Subject: I have found a CD that I think you would enjoy
Genres: Dance & Electronic, Alternative Rock, Pop, Rock
Import edition of Depeche Mode's outstanding 1986 album featuring two bonus tracks NOT on the U.S., 'Breathing In Fumes' & 'Black Day', plus the extended remix of 'But Not Tonight' instead of the album version that appear... more »
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Import edition of Depeche Mode's outstanding 1986 album featuring two bonus tracks NOT on the U.S., 'Breathing In Fumes' & 'Black Day', plus the extended remix of 'But Not Tonight' instead of the album version that appears on the American release. 14 tracks total, also featuring the hit singles 'Stripped', 'A Question Of Lust' and 'A Question Of Time'. EMI.
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Member CD Reviews
William E. (unholyblackdeath) from N RICHLND HLS, TX
Reviewed on 12/28/2007...
Old school Depeche Mode. "Black Celebration" is a great song. It is very much an 80's album. This album is great when I'm in the mood for classic new wave jams.
Summoning the Dark Clouds with Black Celebration
Private Quentin Tarantino Fan | nowhere | 06/24/2008
(4 out of 5 stars)
"The reviewer describes this album as having a big black cloud that hangs over you and forces you to buckle down. Well, it does have a big black cloud, but It's a cloud that you will never want to part with once you savor it. Oh yes.
Despite that, this album really isn't gloomy. It still seems a bit sensual, you know how Depeche Mode can be. Maybe a bit like Violator's tone, only darker and tailor for solitude between two people, or something of that nature. The synths, effects, drums, and vocals are a lot more dark, and there are some really cool effects. The tracks aren't that dense, but there is not much happiness. All of this while being strangly catchy, though far removed from the poppier stuff of that era like Duran Duran and The Cure (Just like Heaven kind of material). -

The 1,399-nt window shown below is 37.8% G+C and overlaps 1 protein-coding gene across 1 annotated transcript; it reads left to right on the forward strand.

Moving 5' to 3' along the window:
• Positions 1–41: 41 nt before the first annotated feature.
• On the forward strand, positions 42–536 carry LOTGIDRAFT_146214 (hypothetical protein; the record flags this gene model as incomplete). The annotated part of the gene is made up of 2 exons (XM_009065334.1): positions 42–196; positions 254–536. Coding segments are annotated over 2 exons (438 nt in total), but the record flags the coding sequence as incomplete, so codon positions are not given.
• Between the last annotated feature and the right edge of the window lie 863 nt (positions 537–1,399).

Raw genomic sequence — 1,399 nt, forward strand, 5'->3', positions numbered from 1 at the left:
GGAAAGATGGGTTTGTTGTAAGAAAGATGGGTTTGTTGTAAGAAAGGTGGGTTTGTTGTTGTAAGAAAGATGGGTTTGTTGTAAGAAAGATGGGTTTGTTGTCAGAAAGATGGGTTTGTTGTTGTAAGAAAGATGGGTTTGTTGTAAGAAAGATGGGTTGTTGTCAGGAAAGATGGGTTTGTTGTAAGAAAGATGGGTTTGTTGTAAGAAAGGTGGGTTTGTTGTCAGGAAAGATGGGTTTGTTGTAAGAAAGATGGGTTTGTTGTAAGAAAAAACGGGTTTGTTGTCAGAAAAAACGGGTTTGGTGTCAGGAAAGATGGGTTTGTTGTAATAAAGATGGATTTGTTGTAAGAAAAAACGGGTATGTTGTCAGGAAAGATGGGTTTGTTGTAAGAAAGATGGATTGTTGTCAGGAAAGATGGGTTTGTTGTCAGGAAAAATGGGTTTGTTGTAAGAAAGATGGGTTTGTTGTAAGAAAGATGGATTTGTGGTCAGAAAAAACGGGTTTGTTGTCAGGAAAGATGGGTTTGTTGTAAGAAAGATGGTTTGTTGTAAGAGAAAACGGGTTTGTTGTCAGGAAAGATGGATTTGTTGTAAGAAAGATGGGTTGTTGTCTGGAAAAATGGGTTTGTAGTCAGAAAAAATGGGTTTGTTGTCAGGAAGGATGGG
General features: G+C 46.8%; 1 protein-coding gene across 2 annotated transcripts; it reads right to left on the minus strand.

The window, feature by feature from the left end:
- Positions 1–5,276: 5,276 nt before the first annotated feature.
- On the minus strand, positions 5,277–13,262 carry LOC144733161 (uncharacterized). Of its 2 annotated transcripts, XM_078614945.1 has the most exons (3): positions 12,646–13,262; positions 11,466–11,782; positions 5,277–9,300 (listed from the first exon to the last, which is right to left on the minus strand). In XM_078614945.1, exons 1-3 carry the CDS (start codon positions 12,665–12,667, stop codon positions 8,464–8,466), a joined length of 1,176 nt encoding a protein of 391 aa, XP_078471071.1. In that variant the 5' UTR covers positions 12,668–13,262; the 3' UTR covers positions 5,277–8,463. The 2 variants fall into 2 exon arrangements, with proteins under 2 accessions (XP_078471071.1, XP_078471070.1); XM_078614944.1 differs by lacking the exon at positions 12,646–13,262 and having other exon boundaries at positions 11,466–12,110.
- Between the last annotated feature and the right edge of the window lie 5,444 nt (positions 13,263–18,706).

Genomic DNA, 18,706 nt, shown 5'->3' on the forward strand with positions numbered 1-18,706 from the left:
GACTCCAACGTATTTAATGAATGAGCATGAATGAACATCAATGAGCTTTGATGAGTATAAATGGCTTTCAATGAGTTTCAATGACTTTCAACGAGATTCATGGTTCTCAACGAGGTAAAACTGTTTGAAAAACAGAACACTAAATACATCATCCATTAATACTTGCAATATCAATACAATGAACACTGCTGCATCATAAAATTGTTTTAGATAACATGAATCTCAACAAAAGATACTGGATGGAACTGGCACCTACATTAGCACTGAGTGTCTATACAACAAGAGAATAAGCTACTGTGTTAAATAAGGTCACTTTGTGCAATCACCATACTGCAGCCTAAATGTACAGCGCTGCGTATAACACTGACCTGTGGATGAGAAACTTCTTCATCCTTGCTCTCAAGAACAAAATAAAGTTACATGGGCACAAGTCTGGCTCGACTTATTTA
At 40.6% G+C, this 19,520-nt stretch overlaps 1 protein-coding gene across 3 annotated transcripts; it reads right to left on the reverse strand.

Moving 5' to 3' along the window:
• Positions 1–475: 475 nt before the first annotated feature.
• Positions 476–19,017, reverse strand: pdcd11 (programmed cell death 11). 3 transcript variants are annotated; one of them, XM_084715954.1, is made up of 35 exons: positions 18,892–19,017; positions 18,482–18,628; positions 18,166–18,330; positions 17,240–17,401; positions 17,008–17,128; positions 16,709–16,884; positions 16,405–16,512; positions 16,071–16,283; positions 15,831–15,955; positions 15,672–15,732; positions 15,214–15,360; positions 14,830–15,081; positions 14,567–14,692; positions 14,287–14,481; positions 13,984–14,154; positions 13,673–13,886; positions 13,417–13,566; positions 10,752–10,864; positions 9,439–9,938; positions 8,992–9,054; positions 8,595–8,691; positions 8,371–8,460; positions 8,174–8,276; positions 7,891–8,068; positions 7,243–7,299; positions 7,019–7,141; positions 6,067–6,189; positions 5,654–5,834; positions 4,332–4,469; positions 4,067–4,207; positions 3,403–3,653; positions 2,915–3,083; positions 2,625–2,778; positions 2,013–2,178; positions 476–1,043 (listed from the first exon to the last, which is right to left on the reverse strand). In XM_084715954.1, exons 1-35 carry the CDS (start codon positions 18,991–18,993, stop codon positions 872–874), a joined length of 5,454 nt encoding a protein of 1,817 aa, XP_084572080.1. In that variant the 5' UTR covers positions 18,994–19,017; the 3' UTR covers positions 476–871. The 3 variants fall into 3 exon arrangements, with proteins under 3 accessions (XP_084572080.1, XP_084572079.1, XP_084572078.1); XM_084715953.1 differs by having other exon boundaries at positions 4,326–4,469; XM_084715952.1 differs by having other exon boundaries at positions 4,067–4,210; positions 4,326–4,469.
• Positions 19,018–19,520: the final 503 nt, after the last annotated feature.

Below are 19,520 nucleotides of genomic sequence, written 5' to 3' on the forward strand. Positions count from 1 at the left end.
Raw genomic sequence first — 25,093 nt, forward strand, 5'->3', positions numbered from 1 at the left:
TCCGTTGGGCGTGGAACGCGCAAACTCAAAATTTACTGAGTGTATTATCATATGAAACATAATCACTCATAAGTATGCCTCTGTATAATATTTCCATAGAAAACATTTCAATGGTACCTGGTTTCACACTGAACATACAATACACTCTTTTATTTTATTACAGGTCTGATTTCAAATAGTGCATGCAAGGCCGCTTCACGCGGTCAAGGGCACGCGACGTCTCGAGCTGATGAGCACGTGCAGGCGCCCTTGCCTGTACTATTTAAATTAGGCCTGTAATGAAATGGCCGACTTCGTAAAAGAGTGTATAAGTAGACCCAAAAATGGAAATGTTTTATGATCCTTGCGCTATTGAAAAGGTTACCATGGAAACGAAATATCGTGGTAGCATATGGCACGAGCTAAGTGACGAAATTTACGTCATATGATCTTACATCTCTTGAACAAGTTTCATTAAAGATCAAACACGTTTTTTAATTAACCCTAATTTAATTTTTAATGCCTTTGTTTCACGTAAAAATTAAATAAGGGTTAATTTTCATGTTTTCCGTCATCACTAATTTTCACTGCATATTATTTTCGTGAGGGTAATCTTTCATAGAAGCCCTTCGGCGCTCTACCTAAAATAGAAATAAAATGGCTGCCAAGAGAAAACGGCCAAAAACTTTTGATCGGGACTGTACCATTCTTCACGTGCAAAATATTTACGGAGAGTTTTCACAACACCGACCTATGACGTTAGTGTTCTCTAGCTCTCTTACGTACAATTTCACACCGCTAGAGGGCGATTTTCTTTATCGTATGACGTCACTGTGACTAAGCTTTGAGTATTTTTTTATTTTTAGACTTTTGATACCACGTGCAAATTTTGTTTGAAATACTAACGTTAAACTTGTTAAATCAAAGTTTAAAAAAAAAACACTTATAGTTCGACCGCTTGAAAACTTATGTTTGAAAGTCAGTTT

I could say that the album peaks early. Black Celebration celebrates the darkness, and I couldn't agree more. There's nothing wrong with all times of day! I'd even say that there are six awesome songs in a row. The "death could strike us so let's do it" theme of Fly of the Windscreen and the two beautiful songs that follow suit. It Doesn't Matter Two, with it's creepy yet comforting choir of vocals, is a highlight for me, and A Question of Time asks that question that many fathers/brothers/sisters/maybe guys that actually love a girl and don't want to just _______ her because she's hot, are subconciously aware about but dare to hide it in them. The rest of the album fails to keep up the steady stream of awesomeness (not a word but I don't care), but A World Full Of Nothing is really good. Dressed In The Black is one of my favorites, either about BDMS (look it up), or maybe just how the color black (on girls) makes some people go insane, for some weird reason (I personally find black on girls really attractive, though not in a weird creepy fetish way). Maybe that's it, but the instrumentation is awesome on it's own, and one of the reasons why it kicks [...].
There are some gripes, not very big, but enough to bring down the grade (remember, just because there isn't anything naturally wrong with the songs, doesn't mean it's automatically brilliant or five stars). There are plenty of songs that pale in comparison to the better tracks. These tracks are Here is the House, Stripped, New Dress, and not Tonight. These songs are, though, listenable, but not awesome or anything like that. There is no sub-par song in Black Celebration, but those songs are just not as good as the rest of the songs.
Still though, it still sounds good listening to it the whole way through.
Great stuff with a dark edge to it. The remastered version with a DVD is great too (it's the copy I got), but it is missing But Not Tonight (because that song was not released on the album in the UK when the album was first released). I guess that's it.
Unexpectedly deep synthpop
IRate | 04/11/2009
(4 out of 5 stars)
"BC may be their best 80's overall effort, by a lot, not so much because of a darker mood but perhaps in spite of, with brooding polish and measured, arresting vocals guiding the procession unusually well instead of falling for its cliches."